The thought really does count. No matter how small the gift, if thought went into it, it can become something that's treasured for a life time. I still remember a mouse in an ice cream cup magnet my great-grandmother gave me. I still have it, packed away with treasured mementos, though she gave it to me 20 years ago at least. We'd gone to visit her and she wanted me to pick something out at the store, simply because she wanted to get me something I liked. Even though she was on a tight income and really didn't have much to spend. Not at all fancy, not expensive, but it's special because she thoughtfully wanted to get me a gift. Another time, my great-aunt and uncle got me a Christmas gift of a pair of heart earrings. I love heart-shaped jewelry even now. My great-aunt knew this so she picked them out for me. What she didn't know was that I already had that pair. I didn't thank them any less graciously than I would have had I not had the same ones at home. That didn't matter, what mattered was that she cared enough to know what I liked AND to get me something when she didn't have to. I kept them, too, because there was so much care and love behind them.

7. It doesn't matter if you're a great cook -- what matters is that your cooking has never killed anyone and no one went hungry

Pots burnt because the water was boiled out of them. Recipes gone wrong. Dinner that's edible but barely. Plain cooking that's good but not awesome. Did it kill anyone? Did anyone go hungry? If the answer to both is no, it's a win, pure and simple.

8. The bathroom is your sanctuary when you're a mom

Once your kids are old enough to be safe alone for awhile, or when daddy's home, go in that bathroom, lock the door, and don't come out until you absolutely have to. Consider it your office. Use nice towels so you have something pretty to admire while you sit on the toilet reading or talking on the phone (only do that with close family though, otherwise it goes from odd to freaky). If the kids look for you in the bathroom before searching you out in any other room, you're doing it right. Bonus points if one of the kids gifts you with a sign for the potty door that says "Mom's Office" for Mother's Day (an especially thoughtful gift so they've been taught right).

9. Shopping is therapy and all purchase info must be shared with your husband -- whether he wants to hear about it or not

Retail therapy is an important part of being a mom. My mom has be a practitioner of this form of therapy ever since I was tiny (probably before). She's also passed on the gift of sharing every purchase, good bargain, why you bought one item and not another, how much you paid, where all you went, and every other mundane detail of each therapy session with your husband. As soon as you get home, while unpacking and showing him every single person. In great detail. No matter how much said husband's eyes glaze over. If he's not paying attention, it's important to get his attention and start over. He must listen and look. Should he fall asleep, poke him with a hanger to wake him up, then start at the beginning.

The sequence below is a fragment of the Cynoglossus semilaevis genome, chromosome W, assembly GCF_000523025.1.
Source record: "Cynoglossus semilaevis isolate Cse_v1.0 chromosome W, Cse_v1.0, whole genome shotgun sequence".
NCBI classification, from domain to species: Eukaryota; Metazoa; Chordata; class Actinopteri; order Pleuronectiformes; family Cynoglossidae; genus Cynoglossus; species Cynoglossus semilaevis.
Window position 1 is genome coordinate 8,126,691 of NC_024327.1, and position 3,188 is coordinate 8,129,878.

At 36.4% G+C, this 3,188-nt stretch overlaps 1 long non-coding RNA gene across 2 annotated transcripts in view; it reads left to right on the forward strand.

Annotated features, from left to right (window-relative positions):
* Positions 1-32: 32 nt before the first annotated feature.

10. Have fun together and laugh

You can probably tell by now that my mom and our family has a sense of humor. Since our family can scream at each other one minute then be laugh like hyenas the next over something crazy, we probably won't win any awards for Functional, Normal Family of the Year. We won't care, we'll be too busy laughing. As my mom always tells me, no family is really normal. Every family is screwed up in some way -- some are just better at hiding it. We might as well enjoy what we have.

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  1. Such a sweet post! It is amazing how much you shape your child and their views as a mother.

  2. A lesson my mother taught me was don't trust a fart. Otherwise you can end up walking through a hotel parking lot with a big poop stain on the back of your pants.

  3. Love this! Our moms are very alike. My mom also taught me to always fight for what I believe in and don't give up. I have done this so many times and think it has made me a stronger woman. I can't wait to share these lessons with my daughter some day.

  4. #5 made me crack up! Ha! All great lessons. What a great post for Mother's Day <3

  5. These are all wonderful! I agree about family. Even if we fight like cats and dogs I will still love them fiercely. Sit on them in fart may have had me in tears laughing over here!!! Really wonderful post <3

  6. Love this post! Shopping is definitely me and my mom's therapy too. Although, not sure we always tell our husbands ;) I love your mom's sense of humor, and see that you inherited that as well. She sounds like an amazing lady that has raised a pretty awesome women.

  7. Awwwww your mom taught you some really valuable things!!!! My mom always told me to give thoughtful things as well ;)

  8. You're a very sweet daughter. I can really relate with the number 7, I'm not a good cook and so is my mother. My father does the cooking at home but when he's not around and it's my mother's turn, she will say to us "yummy or not, eat the food, they're not poisonous anyway!" Haha

  9. Great post Melissa, your mother sure is a great mom, and it clearly shows you are also doing great as a mother. Now I can remember how my mother taught me about how to value our family, especially my siblings. Good job!


Thanks for taking the time to leave a comment. As a busy mom, I'm not always able to respond to each one, though I read and appreciate them all.